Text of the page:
Another thing that comes to mind is the idea of communication and accent. These days, there’s a large number of people who do not accept that native-like pronunciation is the one model to have. I’m still unsure about this; I just don’t think that teachers should feel good about what they’ve been doing if their learners tell them that they can understand anyone speaking English but native speakers. Sure, intelligibility and communication are the ultimate goal for most language learners – they want to be able to travel abroad and do whatever they want to do without feeling that lack of command of the language is holding them back or that it might put them in trouble while they’re happily enjoying their time abroad. However, if we consider that native-like pronunciation is not the model, why is it that many of our learners feel much more secure when they’re having classes with a native speaker of the language?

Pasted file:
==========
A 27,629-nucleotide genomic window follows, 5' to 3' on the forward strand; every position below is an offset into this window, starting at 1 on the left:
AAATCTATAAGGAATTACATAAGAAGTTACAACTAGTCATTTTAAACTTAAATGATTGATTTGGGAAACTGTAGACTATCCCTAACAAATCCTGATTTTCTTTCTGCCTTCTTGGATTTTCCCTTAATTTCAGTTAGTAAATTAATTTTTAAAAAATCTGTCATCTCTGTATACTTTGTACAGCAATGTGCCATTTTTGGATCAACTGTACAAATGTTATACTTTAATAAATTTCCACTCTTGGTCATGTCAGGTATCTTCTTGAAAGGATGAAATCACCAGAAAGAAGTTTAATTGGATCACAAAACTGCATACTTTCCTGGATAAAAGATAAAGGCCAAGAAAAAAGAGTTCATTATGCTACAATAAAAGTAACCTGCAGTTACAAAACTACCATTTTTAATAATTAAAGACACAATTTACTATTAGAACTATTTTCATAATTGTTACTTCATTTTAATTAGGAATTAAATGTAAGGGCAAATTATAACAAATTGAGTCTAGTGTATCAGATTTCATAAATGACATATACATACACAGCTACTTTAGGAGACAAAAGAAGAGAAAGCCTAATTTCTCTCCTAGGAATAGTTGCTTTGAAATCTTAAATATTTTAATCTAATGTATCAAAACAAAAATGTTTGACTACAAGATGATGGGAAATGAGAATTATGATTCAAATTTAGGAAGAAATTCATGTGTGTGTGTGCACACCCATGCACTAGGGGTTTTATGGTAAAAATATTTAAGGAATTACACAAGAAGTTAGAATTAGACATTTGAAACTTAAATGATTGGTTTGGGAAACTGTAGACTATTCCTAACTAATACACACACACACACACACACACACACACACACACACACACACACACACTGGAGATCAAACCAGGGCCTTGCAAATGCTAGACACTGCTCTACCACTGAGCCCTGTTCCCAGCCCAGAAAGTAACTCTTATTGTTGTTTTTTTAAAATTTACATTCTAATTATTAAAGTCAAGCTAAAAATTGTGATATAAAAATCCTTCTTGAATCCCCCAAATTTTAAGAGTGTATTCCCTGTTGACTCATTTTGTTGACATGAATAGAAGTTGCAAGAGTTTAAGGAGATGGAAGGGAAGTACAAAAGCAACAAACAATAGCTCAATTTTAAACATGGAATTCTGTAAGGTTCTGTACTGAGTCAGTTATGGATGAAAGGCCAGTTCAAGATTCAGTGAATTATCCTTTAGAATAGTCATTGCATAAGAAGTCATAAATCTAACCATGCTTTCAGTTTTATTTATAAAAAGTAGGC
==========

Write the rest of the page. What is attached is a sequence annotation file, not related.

Is the view that native speakers are better teachers because they know how the language really works, and NESTs are much more likely to give learners better examples of natural language, with a lot more use of phrasal verbs, idioms, slang – the real deal – whereas NNESTs will only be able to teach them grammar rules still mainstream among learners? I was thinking about this just this Saturday as I went to a building where I was asked to identify myself. The man who asked me for my information spoke Portuguese very naturally, but (I’m one of these poor teachers who can’t simply enjoy life without thinking about teaching), what got me thinking was whether or not a non-native Brazilian Portuguese teacher would be able to teach that in his classes. And that, obviously, led me to another question, would I be able to equip a learner of Portuguese to be able to understand the guy saying something close to /pó zbi/ as Pode subir? Needless to say, I immediately went to English, and started wondering whether or not teachers – NESTs or NNESTs – can, on their own, teach and prepare learners for what they’ll face in the real world while engaging in communication with others?